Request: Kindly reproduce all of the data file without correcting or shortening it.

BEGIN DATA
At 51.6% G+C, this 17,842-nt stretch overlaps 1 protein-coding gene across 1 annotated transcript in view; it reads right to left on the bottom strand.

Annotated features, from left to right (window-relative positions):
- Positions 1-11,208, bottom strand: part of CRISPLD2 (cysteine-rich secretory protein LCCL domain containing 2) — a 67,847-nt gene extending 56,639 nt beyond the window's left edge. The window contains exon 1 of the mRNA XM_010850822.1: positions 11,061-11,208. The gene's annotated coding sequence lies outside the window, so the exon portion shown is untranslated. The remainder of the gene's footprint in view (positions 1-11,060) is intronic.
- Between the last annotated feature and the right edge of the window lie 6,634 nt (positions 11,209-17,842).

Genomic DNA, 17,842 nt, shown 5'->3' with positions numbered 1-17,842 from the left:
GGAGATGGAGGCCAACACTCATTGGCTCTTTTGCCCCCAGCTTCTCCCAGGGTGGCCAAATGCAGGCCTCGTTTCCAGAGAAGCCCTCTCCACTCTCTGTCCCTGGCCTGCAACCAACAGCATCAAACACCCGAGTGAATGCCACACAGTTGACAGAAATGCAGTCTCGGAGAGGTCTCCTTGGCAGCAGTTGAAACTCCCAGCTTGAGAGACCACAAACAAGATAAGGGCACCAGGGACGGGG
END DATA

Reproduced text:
At 51.6% G+C, this 17,842-nt stretch overlaps 1 protein-coding gene across 1 annotated transcript in view; it reads right to left on the bottom strand.

Annotated features, from left to right (window-relative positions):
- Positions 1-11,208, bottom strand: part of CRISPLD2 (cysteine-rich secretory protein LCCL domain containing 2) — a 67,847-nt gene extending 56,639 nt beyond the window's left edge. The window contains exon 1 of the mRNA XM_010850822.1: positions 11,061-11,208. The gene's annotated coding sequence lies outside the window, so the exon portion shown is untranslated. The remainder of the gene's footprint in view (positions 1-11,060) is intronic.
- Between the last annotated feature and the right edge of the window lie 6,634 nt (positions 11,209-17,842).

Genomic DNA, 17,842 nt, shown 5'->3' with positions numbered 1-17,842 from the left:
GGAGATGGAGGCCAACACTCATTGGCTCTTTTGCCCCCAGCTTCTCCCAGGGTGGCCAAATGCAGGCCTCGTTTCCAGAGAAGCCCTCTCCACTCTCTGTCCCTGGCCTGCAACCAACAGCATCAAACACCCGAGTGAATGCCACACAGTTGACAGAAATGCAGTCTCGGAGAGGTCTCCTTGGCAGCAGTTGAAACTCCCAGCTTGAGAGACCACAAACAAGATAAGGGCACCAGGGACGGGG